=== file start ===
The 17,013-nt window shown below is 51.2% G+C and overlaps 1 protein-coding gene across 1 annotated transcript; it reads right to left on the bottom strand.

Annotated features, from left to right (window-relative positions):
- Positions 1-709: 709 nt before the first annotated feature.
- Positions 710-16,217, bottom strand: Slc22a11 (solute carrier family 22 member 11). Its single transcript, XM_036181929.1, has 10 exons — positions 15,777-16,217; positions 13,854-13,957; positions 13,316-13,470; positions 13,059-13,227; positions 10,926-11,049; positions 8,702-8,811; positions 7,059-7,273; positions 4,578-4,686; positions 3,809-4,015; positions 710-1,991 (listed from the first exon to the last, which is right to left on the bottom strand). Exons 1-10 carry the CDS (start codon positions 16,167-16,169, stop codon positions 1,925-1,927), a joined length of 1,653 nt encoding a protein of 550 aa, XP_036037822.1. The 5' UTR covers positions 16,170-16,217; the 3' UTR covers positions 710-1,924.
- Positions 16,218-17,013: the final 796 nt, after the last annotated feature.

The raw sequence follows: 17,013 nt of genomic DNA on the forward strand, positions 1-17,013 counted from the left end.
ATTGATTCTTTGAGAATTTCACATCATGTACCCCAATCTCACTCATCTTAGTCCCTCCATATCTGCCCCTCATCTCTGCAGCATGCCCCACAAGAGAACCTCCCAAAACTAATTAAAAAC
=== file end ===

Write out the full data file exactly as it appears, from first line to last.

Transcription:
The 17,013-nt window shown below is 51.2% G+C and overlaps 1 protein-coding gene across 1 annotated transcript; it reads right to left on the bottom strand.

Annotated features, from left to right (window-relative positions):
- Positions 1-709: 709 nt before the first annotated feature.
- Positions 710-16,217, bottom strand: Slc22a11 (solute carrier family 22 member 11). Its single transcript, XM_036181929.1, has 10 exons — positions 15,777-16,217; positions 13,854-13,957; positions 13,316-13,470; positions 13,059-13,227; positions 10,926-11,049; positions 8,702-8,811; positions 7,059-7,273; positions 4,578-4,686; positions 3,809-4,015; positions 710-1,991 (listed from the first exon to the last, which is right to left on the bottom strand). Exons 1-10 carry the CDS (start codon positions 16,167-16,169, stop codon positions 1,925-1,927), a joined length of 1,653 nt encoding a protein of 550 aa, XP_036037822.1. The 5' UTR covers positions 16,170-16,217; the 3' UTR covers positions 710-1,924.
- Positions 16,218-17,013: the final 796 nt, after the last annotated feature.

The raw sequence follows: 17,013 nt of genomic DNA on the forward strand, positions 1-17,013 counted from the left end.
ATTGATTCTTTGAGAATTTCACATCATGTACCCCAATCTCACTCATCTTAGTCCCTCCATATCTGCCCCTCATCTCTGCAGCATGCCCCACAAGAGAACCTCCCAAAACTAATTAAAAAC